Online research

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Most of the studies you will want to read can be found online, but some will be behind what is called a ‘pay wall’.  This means that your school librarian should be able to help you with access, in that most school libraries will subscribe to at least one online data repository of resources.  However, that is no guarantee of availability, and you may have to do some online searching of your own.

The best place to start your search is Google Scholar, where you can type in key words, or the study title and authors, and a list of versions will come up.  If one of these is a ‘pdf’ then you are in luck.  If it is not, sometimes a site like Researchgate will have a pdf version for free. If they don’t, then they may have the abstract and, unlike other sites, if you join them (it’s free, and also spam-free) you can then request the full text direct from the author.  (This works for teachers, who can declare their interest in Psychology, but I am not sure if students would be able to join). I have put in 65 requests over the past few years, and received 12 texts, so while it’s not a sure method, it’s worth pursuing.

Finally, while most teachers will say steer clear of Wikipedia because of sometimes inaccurate information, the list of references at the end of the entry may prove very useful.  For example, it is well known that in 1986 researchers Yuille and Cutshall published research into eyewitness testimony of a crime that can act as a useful critique for Loftus and Palmer.  However, it is behind a pay wall, though may be requested through Researchgate.  But, if you go to Wikipedia and find Canadian psychologist John C. Yuille, scroll down and look at the references, you will find some that can be tracked and are freely available – such as this one on the effect of alcohol on eyewitness memory.  All of the hyperlinked articles at the bottom of Yuille’s Wikipedia page come up in PsycNET first, where they must be paid for, but by taking the article title and typing it into Google Scholar, or even into your usual search engine, the pdf can often be found.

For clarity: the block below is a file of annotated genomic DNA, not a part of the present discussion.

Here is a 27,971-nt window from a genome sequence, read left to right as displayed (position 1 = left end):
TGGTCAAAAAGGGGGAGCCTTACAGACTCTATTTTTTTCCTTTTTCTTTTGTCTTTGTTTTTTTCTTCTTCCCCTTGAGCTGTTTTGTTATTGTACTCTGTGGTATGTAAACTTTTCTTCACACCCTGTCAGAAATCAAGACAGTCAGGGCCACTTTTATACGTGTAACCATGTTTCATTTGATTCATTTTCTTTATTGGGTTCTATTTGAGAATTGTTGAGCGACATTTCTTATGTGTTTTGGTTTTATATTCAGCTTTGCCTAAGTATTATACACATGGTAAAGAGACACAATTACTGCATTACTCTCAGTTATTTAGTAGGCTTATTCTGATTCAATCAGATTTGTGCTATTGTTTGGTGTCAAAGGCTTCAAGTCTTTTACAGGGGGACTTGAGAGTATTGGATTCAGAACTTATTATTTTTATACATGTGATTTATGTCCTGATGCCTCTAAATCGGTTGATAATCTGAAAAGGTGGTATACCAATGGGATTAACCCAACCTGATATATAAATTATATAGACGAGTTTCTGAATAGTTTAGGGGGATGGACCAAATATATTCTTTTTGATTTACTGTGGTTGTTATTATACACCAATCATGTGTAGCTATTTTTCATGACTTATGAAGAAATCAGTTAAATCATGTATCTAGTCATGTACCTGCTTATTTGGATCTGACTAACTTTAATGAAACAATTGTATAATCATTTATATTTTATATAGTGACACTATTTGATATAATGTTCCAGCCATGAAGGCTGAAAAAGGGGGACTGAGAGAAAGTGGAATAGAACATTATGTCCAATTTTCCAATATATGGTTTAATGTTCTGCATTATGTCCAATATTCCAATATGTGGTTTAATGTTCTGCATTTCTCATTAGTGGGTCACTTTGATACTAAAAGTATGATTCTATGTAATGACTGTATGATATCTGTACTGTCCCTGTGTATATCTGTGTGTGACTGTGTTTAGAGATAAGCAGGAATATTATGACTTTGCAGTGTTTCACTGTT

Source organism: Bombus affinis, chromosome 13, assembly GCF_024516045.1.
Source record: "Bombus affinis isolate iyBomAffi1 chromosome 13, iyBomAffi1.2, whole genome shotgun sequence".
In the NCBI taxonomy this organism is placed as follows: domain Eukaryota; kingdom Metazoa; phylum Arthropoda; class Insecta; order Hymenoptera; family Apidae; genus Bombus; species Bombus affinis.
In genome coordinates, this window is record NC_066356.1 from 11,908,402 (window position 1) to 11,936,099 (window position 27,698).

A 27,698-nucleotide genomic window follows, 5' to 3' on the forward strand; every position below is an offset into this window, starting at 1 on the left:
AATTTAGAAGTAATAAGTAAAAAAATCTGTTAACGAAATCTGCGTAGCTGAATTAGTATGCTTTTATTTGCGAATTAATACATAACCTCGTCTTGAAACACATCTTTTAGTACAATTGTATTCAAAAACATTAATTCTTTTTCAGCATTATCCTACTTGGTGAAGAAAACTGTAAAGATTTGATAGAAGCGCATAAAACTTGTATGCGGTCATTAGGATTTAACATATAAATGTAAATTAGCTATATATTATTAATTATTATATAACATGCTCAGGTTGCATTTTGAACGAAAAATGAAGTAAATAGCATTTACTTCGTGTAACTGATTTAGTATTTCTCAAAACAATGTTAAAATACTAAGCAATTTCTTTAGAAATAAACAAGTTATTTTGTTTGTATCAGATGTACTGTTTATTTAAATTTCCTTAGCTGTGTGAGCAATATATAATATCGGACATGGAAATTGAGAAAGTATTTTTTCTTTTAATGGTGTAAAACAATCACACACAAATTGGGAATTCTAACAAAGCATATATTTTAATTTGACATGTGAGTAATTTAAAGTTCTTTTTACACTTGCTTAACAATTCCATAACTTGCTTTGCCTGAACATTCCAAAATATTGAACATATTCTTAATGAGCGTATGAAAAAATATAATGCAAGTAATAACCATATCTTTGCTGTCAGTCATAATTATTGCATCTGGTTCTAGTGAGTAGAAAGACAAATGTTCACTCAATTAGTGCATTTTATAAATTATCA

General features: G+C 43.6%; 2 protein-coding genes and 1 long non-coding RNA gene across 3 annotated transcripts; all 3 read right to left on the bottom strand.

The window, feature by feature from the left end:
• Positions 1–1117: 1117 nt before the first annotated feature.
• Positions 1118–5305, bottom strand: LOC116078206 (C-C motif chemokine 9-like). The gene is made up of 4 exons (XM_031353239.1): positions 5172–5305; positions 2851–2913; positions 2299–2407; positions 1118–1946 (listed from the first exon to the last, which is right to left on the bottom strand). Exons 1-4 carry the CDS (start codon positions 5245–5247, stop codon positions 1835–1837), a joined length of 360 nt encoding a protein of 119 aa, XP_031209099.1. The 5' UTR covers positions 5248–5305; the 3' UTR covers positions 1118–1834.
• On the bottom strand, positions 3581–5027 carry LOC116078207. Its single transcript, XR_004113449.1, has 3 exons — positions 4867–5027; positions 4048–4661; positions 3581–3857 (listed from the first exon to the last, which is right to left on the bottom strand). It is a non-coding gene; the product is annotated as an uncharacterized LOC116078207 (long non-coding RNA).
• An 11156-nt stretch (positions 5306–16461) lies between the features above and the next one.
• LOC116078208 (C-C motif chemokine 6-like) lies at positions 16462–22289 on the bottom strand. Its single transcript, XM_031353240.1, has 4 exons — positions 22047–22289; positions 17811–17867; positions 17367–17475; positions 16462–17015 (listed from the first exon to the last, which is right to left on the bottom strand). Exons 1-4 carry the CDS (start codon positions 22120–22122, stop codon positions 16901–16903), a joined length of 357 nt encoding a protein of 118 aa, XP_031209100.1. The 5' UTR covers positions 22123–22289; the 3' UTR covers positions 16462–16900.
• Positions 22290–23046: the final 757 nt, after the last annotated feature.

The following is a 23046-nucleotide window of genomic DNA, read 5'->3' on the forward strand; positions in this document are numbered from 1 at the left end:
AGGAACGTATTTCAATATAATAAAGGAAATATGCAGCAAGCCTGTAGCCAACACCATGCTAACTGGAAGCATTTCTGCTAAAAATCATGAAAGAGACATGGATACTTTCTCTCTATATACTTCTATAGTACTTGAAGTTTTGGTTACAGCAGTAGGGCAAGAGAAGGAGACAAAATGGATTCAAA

This does take time, but once you have these items, you have them forever, which is a useful thought for teachers, or for students hoping to take their study of Psychology further. And if you don’t want all of your online searching to be tracked by Google, try using DuckDuckGo as a search engine.  Happy hunting!

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